The OEM Bridgestone BT-016 tires, replacing the old bike's BT-014s, provide flypaper grip even in what could almost be considered a light drizzle. The new rear tire has two compounds-harder in the center for wear and softer on the edges for grip-while the front tire is a single, grippy compound (check out this issue's Late Braking for more information about the new Bridgestones). Oddly enough, the GSX-R's steering felt awkward at low speeds when the tires were new but was fine once the tires were scrubbed in. If anything the GSX-R steered almost too lightly with the provided settings, falling into turns at close to full lean. Certainly this could be changed with suspension adjustments, but we'll have to wait until we have our own test bike to experiment.
Our biggest complaint with the old bike, especially in the company of the midrange-potent CBR600RR and Daytona 675, was unspectacular power, and Suzuki engineers have nicely addressed this with an impressive boost of midrange steam. Decent power starts at approximately 8000 rpm, and the motor pulls hard and seamlessly until power peaks at about 15,000 rpm. As is typical of the GSX-R series, the engine has good overrev until the limiter cuts in just before 16,500 rpm-redline is unchanged at 16,000 rpm. The added midrange has the GSX-R exiting turns with more authority and, combined with the unchanged but well-spaced tranny ratios, makes gear selection less crucial than on the old bike. Unfortunately that increased power seems to be at the expense of throttle response. We've come to expect a silky-smooth off/on throttle transition from Suzuki's SDTV setup, and the 600 is noticeably more abrupt than previously in this respect, making it difficult to keep midcorner speed up.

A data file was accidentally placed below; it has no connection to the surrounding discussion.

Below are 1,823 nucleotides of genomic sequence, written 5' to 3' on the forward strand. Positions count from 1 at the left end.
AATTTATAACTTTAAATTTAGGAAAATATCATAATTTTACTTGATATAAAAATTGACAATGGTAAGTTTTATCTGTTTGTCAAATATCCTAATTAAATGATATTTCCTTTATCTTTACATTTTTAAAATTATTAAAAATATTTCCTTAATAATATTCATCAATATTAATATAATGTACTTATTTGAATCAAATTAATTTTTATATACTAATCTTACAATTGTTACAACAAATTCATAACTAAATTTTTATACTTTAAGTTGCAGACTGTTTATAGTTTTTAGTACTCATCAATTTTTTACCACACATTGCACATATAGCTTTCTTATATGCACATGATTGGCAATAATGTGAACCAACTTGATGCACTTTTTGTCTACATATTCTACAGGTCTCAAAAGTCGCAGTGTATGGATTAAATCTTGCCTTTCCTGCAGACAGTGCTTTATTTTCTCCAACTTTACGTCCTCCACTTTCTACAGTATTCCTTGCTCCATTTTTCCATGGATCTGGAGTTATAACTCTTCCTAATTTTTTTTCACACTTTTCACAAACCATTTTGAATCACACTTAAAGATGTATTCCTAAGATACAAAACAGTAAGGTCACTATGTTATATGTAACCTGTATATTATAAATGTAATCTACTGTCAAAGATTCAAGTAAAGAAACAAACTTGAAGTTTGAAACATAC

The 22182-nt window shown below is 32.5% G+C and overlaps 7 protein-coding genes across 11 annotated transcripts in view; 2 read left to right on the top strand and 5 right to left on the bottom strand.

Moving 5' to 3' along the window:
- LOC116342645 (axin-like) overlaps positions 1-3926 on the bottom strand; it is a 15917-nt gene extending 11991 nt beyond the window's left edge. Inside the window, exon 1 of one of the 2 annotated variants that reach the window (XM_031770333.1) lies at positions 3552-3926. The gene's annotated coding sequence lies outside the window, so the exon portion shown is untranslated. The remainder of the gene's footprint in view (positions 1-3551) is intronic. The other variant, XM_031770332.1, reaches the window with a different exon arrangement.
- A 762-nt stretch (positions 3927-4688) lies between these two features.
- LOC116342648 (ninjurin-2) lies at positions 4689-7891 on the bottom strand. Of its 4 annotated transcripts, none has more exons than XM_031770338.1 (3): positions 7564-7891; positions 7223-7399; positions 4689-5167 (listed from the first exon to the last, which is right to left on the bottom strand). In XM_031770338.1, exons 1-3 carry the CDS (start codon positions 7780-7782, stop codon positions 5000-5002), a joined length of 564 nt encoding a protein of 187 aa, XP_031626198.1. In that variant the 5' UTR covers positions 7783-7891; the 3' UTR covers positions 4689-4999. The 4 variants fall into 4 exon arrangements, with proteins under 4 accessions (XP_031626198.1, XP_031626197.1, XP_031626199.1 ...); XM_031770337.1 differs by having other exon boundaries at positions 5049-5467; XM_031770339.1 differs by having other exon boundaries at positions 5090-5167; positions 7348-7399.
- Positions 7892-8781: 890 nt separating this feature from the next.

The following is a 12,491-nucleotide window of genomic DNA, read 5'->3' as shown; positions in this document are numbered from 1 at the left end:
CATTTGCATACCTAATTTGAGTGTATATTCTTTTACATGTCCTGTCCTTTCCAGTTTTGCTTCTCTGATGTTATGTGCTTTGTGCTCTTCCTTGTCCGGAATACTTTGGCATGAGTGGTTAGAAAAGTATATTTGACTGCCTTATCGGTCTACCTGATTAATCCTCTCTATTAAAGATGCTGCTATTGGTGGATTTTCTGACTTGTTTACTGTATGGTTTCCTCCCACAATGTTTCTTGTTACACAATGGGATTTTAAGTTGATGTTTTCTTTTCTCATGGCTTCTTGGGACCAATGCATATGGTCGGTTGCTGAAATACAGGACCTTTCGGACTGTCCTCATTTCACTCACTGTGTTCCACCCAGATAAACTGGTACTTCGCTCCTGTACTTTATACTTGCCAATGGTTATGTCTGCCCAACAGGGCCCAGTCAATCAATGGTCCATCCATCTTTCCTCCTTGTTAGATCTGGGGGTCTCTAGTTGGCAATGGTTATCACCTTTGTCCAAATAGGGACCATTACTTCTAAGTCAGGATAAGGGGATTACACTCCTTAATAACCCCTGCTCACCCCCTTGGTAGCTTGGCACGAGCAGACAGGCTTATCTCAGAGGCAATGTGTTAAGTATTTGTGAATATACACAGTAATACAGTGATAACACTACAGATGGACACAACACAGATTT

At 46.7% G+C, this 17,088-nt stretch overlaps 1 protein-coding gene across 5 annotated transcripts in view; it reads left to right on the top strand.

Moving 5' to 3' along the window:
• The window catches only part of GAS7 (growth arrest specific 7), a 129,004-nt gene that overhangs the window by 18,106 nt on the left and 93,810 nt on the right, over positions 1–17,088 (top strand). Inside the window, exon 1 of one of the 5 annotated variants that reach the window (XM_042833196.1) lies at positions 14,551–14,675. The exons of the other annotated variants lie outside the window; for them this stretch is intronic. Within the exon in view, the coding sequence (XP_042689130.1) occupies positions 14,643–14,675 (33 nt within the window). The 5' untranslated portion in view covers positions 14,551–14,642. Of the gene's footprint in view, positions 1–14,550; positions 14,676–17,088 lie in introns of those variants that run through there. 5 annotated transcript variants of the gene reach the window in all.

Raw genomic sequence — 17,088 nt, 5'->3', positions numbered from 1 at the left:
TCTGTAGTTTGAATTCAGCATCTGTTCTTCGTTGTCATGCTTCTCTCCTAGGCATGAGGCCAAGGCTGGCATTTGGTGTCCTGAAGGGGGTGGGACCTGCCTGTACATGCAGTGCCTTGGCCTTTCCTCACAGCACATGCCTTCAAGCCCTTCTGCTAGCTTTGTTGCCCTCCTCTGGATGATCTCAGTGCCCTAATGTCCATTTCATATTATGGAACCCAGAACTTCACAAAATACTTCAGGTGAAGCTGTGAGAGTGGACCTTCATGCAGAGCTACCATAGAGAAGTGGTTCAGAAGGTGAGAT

It will be interesting to see how the GSX-R stacks up in our upcoming middleweight comparison test. Both it and the Yamaha R6 have benefited from more midrange power for 2008, exactly what they need to compete with Honda's potent CBR600RR. We've ridden all the contenders independently now and can only say that the Suzuki is definitely not lacking in any way. Calling an advantage is too difficult without riding all the bikes under the same conditions, however. We're deep in the planning stages of this year's middleweight smackdown now, and you can expect to see the results in our next issue.